It’s hard to find a segment of American (worldwide?) society that hasn’t been impacted by the COVID-19 pandemic, but perhaps nowhere have things been rocked like they have in the world of public education.
The fallout is felt on the Plateau, as elsewhere, with both the Enumclaw and White River school districts beginning the coming school year with a “remote learning” model. With just a few exceptions, students will be sitting at home instead of in a classroom, staring at a computer instead of a teacher.
In both districts, teachers are being asked to arrive in their classrooms daily to provide online lessons.
The Enumclaw district sought information from families during the summer and, according to the district website, “The number one request from families and students was for us to provide a consistent and predictable delivery format that allows for easy wayfinding and navigation for both students and parents.”
Here are some key elements of the district plan, taken from a question-and-answer element on the website.
How will learning be delivered?
Weekly Learning Modules will be uploaded by their teacher(s) into Google Classroom for the coming week every Friday afternoon for all K-12 students.
Common features of our remote learning
Learning activities will be based upon grade-level learning standards and skills.
Learning will include synchronous (online together) and asynchronous (done independently) learning experiences each day.
The week’s learning will include both video content and written learning assignments.
Classes will include opportunities for individual support and small group help with the teacher.
An attendance ticket will be uploaded into Google Classroom daily and will need to be submitted by the student or parent/guardian by 2 p.m. each day.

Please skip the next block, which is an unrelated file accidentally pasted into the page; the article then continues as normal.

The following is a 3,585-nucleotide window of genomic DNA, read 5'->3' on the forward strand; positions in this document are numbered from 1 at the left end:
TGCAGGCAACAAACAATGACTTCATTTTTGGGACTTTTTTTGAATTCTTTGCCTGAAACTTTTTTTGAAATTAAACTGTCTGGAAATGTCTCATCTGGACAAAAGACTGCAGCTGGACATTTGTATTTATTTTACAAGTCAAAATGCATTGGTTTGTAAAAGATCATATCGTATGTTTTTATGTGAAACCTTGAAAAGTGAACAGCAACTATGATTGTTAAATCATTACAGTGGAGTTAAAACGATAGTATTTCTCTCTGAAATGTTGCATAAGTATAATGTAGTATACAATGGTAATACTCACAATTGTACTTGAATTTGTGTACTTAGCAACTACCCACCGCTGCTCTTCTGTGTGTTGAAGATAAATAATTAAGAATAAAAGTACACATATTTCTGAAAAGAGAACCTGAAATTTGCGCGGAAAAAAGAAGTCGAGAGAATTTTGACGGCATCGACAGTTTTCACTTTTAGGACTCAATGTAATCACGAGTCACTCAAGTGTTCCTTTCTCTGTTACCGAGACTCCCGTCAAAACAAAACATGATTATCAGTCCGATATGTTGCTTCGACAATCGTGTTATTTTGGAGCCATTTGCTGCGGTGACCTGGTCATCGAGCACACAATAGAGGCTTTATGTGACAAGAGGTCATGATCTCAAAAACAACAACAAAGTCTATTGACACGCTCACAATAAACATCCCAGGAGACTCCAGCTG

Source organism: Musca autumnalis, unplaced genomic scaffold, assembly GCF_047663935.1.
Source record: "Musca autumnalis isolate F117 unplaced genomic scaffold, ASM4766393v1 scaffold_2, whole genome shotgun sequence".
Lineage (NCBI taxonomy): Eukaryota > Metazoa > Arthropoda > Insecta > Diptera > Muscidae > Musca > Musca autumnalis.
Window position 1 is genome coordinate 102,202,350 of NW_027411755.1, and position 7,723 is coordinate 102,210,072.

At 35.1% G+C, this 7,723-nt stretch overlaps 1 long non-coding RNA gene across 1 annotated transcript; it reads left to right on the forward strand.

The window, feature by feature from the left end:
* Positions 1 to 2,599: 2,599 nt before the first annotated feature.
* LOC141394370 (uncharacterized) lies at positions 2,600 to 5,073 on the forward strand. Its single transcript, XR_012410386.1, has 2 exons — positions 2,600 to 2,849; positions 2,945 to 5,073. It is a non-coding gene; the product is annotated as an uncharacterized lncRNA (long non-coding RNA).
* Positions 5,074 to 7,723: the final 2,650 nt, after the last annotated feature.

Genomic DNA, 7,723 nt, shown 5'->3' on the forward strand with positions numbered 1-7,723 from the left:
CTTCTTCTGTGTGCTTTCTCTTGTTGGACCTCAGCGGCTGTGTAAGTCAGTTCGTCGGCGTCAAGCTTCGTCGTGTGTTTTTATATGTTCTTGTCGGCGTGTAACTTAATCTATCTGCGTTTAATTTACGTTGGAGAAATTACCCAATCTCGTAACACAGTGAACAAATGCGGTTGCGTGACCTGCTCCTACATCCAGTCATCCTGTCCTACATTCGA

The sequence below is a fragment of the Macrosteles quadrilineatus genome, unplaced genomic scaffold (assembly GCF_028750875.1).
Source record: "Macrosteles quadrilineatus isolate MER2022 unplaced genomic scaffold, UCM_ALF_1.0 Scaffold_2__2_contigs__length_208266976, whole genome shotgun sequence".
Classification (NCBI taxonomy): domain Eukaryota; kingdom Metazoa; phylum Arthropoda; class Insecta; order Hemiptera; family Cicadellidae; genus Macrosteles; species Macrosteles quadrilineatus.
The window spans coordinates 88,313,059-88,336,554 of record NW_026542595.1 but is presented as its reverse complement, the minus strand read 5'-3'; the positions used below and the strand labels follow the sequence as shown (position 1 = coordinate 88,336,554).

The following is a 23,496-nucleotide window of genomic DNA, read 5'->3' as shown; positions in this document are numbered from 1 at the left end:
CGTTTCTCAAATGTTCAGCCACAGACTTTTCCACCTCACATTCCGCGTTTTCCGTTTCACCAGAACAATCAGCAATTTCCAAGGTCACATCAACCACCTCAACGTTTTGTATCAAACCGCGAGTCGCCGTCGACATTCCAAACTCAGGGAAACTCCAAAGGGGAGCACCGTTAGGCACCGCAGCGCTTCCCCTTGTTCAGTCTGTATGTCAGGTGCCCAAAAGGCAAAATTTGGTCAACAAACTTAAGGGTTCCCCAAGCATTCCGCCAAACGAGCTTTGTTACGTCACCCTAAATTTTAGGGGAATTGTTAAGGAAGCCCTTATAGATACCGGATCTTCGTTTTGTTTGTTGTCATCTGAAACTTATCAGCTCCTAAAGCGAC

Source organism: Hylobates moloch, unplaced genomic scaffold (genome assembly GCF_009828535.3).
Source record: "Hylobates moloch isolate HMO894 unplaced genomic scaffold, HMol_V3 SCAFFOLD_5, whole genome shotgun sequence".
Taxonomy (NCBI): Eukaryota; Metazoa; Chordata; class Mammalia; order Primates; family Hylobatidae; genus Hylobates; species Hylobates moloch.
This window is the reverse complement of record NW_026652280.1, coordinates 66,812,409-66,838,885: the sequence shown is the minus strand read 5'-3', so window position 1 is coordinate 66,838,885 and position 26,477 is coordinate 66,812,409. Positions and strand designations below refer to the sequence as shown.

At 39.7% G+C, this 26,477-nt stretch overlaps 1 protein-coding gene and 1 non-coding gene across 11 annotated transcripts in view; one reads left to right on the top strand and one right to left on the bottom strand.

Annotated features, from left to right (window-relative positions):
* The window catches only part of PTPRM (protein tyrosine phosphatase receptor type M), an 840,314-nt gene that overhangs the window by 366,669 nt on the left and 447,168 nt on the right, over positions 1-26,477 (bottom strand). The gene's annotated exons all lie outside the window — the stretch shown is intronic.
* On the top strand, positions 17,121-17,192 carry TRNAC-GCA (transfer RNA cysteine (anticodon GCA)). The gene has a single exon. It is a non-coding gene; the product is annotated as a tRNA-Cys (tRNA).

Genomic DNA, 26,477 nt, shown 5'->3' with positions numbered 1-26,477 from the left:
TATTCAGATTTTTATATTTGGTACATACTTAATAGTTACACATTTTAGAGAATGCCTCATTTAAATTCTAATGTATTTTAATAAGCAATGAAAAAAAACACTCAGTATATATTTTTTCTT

Standard grading, assessment and feedback will be provided, based on student work.
Individual teachers will design and customize the learning components for their students’ age, the learning content, and individual student needs.
Why is our learning designed in this way?
Flexibility: Learning and working remotely looks different from student to student and family to family. Flexibility in scheduling is important.
Wellness: Research shows that the ability to manage how much and how often students are expected to be on video calls at any point is important for overall wellness in a remote learning situation.
Learning Support Resources
All students in grades 6-12 will have a Chromebook checked out to them for their learning needs.
Our goal is to provide a Chromebook to every elementary-aged student/family who has expressed that need.
We are working with individual families who have expressed a need for internet access and will be providing support such as a wireless hotspot or access to a school internet location on a scheduled basis
All necessary learning support materials will be provided for your student to be able to complete their learning activities.
WHITE RIVER SCHOOL DISTRICT
In White River, the decision to abandon in-person learning was made after the Tacoma-Pierce County Health Department advised it was unsafe to open schools as normal.
Heading the Health Department is Dr. Anthony Chen, who wrote, “We all understand the importance of quality education, social‐emotional learning, addressing food and special needs, parents’ need to work, and so many other critical issues. However, it is of utmost importance that we protect the health of our students, education professionals, and school support staff. At this time, I do not feel we can do so if we open schools for onsite instruction in September.”
In a subsequent letter to district families, Superintendent Janel Keating Hambly delivered the news about distance learning.
Focusing on the positive, she explained that the district was prepared. “Because we knew that this was always a possibility, we’ve had a large team of teachers and administrators working on what a full distance learning model should look like,” Keating Hambly wrote. “As a result of this effort, we can guarantee distance learning will be improved for the coming year.”
Staff will be delivering instruction daily from the school buildings, she wrote, adding that teachers and staff will be required to follow all the safety protocols.
Assistant Superintendent Scott Harrison noted that some students will continue to visit school buildings. Those include students with special needs and requirements.